India has the 2nd largest population in the world: 140 crore. India also has the 2nd highest no. of online gamers in the world: 42.5 crore. The potential of this vast market has not eluded the Government of India, which acknowledges the need for regulation and support as the sector navigates the waters of innovation with a keen focus on player safety and responsible gaming behavior.
Yet, the government’s grasp on shaping an ideal regulatory framework for the industry seems to falter. Despite efforts in 2023 to implement fundamental measures, there remains a lack of clarity on the implementation of these guidelines, especially with the stagnation in the Self-Regulatory Body (SRB) approach. The intent to establish a sound regulatory system is evident. The goal is to prevent illegitimate or gambling entities from masquerading as realmoney skill-based games, and to protect players from potential financial ruin, all while considering the sector’s growth opportunities in mind.
India has the opportunity to build a progressive framework by incorporating best practices from around the world and tailoring them to India’s specific needs. It wouldn’t be unprecedented; India has previously shaped policies based on international models, such as the recently introduced Personal Data Protection Bill which was largely inspired by European Union’s General Data Protection Regulation (GDPR) which set a benchmark for data protection and privacy laws worldwide.
The UK Model The UK’s model of regulating online gaming is considered one of the most progressive regulatory models worldwide, overseen by UK Gambling Commission (UKGC). India could draw from UK’s clear guidelines for operators and offer robust player protections. For e.g. in UKGC’s License Conditions and Codes of Practice, all operators are mandated to participate in the national online self-exclusion scheme (GAMSTOP) to offer their own self-exclusion options. It enables users to self-exclude themselves from not just one, but all registered online gaming services across the country with a single request. This approach empowers players to manage their gaming habits more effectively while truly promoting responsible gaming behavior.
Malta’s Licensing and Compliance standards The Malta Gaming Authority (MGA) is known for its comprehensive licensing process, including rigorous compliance checks, and emphasis on player safety and fairness. MGA’s process includes exhaustive background checks of gaming companies, fairness of the games, and the security of online transactions. Companies must also demonstrate their commitment to responsible gaming practices.
While India intended to offer a framework on similar terms, with the Self-Regulatory Bodies, it can consider setting up a centralised regulatory authority with similar compliance processes, ensuring a secure and trustworthy online gaming ecosystem in the country. Only operators who meet strict safety, fairness and responsible gaming standards should be allowed. Singapore’s Integrated Model Singapore’s integrated approach to regulating online gaming, including real money gaming, combines strict regulations with robust enforcement mechanisms.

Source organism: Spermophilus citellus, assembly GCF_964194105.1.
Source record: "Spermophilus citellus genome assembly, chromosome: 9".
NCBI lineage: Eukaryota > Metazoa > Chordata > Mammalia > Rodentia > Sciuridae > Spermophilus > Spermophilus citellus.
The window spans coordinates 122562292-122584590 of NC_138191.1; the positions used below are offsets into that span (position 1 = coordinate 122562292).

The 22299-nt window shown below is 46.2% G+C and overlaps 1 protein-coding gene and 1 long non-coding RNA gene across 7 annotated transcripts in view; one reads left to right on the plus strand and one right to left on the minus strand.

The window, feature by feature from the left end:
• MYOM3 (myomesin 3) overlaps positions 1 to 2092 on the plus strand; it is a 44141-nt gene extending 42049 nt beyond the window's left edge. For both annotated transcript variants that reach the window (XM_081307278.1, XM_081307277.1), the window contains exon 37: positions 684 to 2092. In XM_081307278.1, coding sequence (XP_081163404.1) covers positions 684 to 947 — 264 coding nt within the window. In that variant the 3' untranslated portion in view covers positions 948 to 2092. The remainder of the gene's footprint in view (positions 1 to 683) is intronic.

The Infocomm Media Development Authority (IMDA) plays a crucial role in this regulatory landscape while collaborating with Ministry of Home Affairs to regulate content and ensure social welfare of players. One of the key aspects of their framework is social safeguards, including selfexclusion programs, age restrictions and daily expenditure limits. India could emulate Singapore’s centralized regulatory authority model, and be more involved with the online gaming industry to co-regulate them if a selfregulatory option does not seem to be enough. This centralized authority can ensure that operators comply with the legal requirements designed to protect consumers and promote responsible gaming. Sweden’s Regulations on Advertising Sweden enforces advertising guidelines as part of its licensing conditions for online gaming operators.
These guidelines ensure that advertisements do not misrepresent winning odds and that terms are transparent. India has released multiple such guidelines through MIB and ASCI on maintaining advertising standards in online gaming. However, these are not enforced and hence not legally binding. The government should enforce these guidelines through the means of regulation, mandating these norms of promotions and penalize operators that don’t follow them.
India stands on the brink of establishing itself as a global gaming powerhouse, contingent upon crafting an enabling environment that prioritizes market access, consumer protection and responsible gaming. The crucial element missing currently is a favorable regulatory framework designed to nurture the ecosystem, free from the constraints of ongoing regulatory challenges.
Drawing lessons from global precedents, India is in a unique position to synthesize the most effective aspects of international frameworks – whether it be the UK’s national self-exclusion scheme, Singapore’s integrated and centralized regulatory approach to regulate content and ensure social welfare of its players, or enforcing stringent advertising guidelines like Sweden – and customize these elements to resonate with India’s unique socio-cultural landscape. Once that is established, India could witness unparalleled growth in online gaming and significantly contribute to the Government’s vision of becoming a Viksit Bharat by 2047.
Rajesh Mehta is an international affairs expert focussing on areas like market entry, innovation, and public policy.